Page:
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What were the tools used to achieve what was done here? Namely the stripping off of all the bark that used to be over the white-ish parts. Note that the top portion is smooth and sort of transitions into a gradient that seems like it was carved by hand? I also would like to know how the bark was stripped away from the scarred wood so cleanly, I would assume this was not done by hand but I'm no good at this.

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As shown on the picture: the flats in the lower area look like what you get when you whittle with (probably) a knife. I would imagine the whole thing was shaped with a knife before the smoother top area was hand-sanded.

If the bark was removed when the wood was green the maker probably just scraped it off with the backside of a knife. I think this is most likely due the the ragged transition between the bark and the wood. Or it could have been peeled/cut off when the wood was dry. It's not hard to do since the bark is much softer than the wood.

I would be surprised if any power tools were used.

Edit: For the transitions between wood and bark I would score a line with a knife, cutting down to the wood. Then I'd scrape/cut/peel back the bark away from the cut line. Again, this is not hard because the bark is so much softer than the wood. It also looks like the maker followed lines and ridges already in the bark.

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  • How about the upper portion of the spot in the photo where the bark that is still there is very uniform, was that also a knife? – Woodnewb J Sep 4 '17 at 0:10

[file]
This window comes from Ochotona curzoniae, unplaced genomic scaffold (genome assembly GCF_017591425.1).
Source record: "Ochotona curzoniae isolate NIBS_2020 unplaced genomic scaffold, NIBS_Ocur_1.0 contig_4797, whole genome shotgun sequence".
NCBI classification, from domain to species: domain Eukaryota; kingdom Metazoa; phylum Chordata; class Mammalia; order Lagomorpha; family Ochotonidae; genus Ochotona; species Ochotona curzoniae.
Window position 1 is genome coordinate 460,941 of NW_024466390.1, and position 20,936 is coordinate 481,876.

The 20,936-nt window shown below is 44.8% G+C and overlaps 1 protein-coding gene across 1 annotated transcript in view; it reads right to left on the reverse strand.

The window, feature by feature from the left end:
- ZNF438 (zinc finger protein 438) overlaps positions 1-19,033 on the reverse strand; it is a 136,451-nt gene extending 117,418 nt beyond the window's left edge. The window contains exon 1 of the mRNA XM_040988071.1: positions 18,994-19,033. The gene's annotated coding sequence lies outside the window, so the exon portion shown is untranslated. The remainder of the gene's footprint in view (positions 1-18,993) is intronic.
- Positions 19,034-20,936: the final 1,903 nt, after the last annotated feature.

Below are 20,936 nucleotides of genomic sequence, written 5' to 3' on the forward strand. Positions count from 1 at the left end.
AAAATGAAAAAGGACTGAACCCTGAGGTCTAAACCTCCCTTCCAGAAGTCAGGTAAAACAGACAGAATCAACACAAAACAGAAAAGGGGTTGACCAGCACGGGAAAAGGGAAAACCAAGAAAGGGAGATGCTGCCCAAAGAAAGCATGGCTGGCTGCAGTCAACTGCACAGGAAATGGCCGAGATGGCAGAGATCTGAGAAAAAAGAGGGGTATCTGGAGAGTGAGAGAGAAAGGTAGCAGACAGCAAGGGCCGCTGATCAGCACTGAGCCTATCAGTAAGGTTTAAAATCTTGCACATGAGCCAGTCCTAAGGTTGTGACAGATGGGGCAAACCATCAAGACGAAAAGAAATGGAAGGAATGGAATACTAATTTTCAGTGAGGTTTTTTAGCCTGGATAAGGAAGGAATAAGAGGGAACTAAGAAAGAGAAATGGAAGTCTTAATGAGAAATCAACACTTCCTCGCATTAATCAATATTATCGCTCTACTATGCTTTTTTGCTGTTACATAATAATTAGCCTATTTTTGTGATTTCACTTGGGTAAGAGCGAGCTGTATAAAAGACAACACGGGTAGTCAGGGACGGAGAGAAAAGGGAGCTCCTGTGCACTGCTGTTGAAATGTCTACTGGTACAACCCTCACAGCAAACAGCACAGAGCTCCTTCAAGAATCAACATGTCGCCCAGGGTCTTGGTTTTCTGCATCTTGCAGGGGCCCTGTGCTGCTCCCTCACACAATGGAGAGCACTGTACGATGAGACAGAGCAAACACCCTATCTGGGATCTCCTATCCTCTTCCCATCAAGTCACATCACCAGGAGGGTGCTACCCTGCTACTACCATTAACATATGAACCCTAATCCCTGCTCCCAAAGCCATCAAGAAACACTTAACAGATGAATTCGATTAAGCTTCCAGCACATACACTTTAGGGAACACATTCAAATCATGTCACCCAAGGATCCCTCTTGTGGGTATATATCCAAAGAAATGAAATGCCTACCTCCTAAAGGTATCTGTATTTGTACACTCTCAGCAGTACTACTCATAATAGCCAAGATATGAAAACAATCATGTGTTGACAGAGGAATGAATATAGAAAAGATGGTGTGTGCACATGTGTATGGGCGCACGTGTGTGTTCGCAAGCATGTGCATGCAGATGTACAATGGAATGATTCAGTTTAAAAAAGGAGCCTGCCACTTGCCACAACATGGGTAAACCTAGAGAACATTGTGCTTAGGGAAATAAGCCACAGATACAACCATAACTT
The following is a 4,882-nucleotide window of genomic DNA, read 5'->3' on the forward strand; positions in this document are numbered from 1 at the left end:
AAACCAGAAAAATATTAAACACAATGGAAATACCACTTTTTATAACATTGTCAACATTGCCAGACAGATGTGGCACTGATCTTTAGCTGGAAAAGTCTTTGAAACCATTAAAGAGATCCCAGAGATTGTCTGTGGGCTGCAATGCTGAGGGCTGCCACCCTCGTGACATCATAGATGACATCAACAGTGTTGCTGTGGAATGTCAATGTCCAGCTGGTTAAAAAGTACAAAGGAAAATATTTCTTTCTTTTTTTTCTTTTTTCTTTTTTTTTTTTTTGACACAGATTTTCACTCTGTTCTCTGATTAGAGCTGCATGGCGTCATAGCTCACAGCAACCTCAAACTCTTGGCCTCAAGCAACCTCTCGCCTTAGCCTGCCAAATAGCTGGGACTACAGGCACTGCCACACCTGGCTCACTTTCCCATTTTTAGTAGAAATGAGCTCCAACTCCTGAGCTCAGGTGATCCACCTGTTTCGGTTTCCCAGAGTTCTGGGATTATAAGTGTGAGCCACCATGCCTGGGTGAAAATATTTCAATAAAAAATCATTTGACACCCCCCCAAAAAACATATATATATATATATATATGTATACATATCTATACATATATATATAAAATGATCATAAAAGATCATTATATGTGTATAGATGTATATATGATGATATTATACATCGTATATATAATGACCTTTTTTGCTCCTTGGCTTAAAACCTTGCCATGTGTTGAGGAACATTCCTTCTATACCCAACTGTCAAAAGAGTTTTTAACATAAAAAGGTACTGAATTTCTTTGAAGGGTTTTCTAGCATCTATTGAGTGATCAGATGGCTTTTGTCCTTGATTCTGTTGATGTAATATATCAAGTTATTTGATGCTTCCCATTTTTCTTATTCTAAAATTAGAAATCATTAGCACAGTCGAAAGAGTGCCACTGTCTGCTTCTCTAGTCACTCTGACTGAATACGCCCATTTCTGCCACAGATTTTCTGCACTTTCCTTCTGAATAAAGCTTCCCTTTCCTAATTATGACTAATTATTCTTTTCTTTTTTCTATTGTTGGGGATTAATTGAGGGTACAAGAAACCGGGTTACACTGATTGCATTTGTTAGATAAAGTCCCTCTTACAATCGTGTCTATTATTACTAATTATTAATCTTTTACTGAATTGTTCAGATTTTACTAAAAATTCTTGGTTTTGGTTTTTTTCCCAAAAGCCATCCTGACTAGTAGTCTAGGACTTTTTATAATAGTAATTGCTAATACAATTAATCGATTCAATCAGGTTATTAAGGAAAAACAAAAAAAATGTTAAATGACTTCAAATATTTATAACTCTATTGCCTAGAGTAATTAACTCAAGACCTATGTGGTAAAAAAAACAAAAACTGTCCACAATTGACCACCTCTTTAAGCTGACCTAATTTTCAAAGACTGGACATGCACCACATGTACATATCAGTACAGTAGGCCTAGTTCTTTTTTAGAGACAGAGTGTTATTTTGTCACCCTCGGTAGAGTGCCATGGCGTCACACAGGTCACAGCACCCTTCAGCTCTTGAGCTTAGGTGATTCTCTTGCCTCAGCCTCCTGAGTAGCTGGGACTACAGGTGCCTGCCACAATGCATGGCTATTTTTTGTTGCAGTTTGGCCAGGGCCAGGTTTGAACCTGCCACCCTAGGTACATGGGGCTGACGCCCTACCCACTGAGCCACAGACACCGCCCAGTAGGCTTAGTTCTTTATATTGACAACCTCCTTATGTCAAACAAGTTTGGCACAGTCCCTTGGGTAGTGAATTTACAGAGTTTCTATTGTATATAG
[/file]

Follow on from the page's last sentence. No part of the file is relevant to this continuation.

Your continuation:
• Do you mean an the top of the cane? I'd imagine it was done with a knife but I'm having a hard time understanding what's going on up there. An oblique picture from the top of the cane would help. – Jambo Sep 4 '17 at 10:51
  • Added another picture to the top to better illustrate what I'm talking about. I had a perfect picture but it's like 0.01 over 2mb. Thanks, Stackexchange. Specifically the area around the secondary branch, how the bark was cut and formed 'kind of' like a triangle. How they made the transition so abrupt from bark to the underwood. – Woodnewb J Sep 4 '17 at 11:08
  • Ah I see, I'll edit the main post. – Jambo Sep 4 '17 at 11:56
  • Thank you Jambo, all of the ways you suggested helped finish this project. The cane even looks consistent to the work I didn't personally do. – Woodnewb J Sep 4 '17 at 12:12

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